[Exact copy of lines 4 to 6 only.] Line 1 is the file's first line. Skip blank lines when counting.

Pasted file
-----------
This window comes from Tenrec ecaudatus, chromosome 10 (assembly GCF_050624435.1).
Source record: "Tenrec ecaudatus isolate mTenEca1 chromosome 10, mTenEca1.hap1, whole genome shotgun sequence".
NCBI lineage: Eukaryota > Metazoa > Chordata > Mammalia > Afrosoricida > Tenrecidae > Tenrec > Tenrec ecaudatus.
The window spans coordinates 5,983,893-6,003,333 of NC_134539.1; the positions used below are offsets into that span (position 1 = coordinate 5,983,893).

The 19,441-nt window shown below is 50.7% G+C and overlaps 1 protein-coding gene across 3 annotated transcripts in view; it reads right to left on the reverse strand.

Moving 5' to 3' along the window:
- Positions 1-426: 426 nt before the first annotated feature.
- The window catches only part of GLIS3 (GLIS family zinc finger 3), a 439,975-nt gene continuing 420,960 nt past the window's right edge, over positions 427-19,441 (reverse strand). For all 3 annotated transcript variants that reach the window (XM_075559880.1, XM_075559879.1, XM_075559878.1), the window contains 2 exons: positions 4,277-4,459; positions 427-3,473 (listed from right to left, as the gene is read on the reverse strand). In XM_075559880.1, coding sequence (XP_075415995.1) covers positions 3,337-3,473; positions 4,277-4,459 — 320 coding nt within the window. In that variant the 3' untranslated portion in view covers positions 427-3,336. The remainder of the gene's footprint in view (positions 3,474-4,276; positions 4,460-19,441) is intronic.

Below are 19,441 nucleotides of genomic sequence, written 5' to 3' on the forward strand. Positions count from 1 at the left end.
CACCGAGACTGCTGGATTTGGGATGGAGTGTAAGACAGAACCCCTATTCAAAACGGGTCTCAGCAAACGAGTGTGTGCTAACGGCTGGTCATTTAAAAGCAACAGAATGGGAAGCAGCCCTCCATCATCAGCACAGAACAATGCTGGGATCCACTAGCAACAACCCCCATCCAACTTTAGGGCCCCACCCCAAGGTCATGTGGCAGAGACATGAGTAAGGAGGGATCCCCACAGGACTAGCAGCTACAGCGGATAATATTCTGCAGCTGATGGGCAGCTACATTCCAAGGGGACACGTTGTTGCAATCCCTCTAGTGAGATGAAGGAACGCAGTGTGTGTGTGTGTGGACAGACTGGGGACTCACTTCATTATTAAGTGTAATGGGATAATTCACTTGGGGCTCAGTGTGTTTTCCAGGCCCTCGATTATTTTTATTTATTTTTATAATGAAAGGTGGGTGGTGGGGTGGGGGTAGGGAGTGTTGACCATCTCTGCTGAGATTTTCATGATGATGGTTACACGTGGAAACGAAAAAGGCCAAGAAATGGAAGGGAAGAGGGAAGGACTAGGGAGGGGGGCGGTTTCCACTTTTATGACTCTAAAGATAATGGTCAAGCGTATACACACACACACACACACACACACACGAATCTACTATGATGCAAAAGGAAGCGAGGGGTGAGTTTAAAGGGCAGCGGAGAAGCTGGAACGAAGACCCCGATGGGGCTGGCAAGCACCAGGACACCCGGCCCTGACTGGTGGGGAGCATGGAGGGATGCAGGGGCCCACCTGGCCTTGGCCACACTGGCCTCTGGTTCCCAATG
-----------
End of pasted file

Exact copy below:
The window spans coordinates 5,983,893-6,003,333 of NC_134539.1; the positions used below are offsets into that span (position 1 = coordinate 5,983,893).

The 19,441-nt window shown below is 50.7% G+C and overlaps 1 protein-coding gene across 3 annotated transcripts in view; it reads right to left on the reverse strand.

Moving 5' to 3' along the window: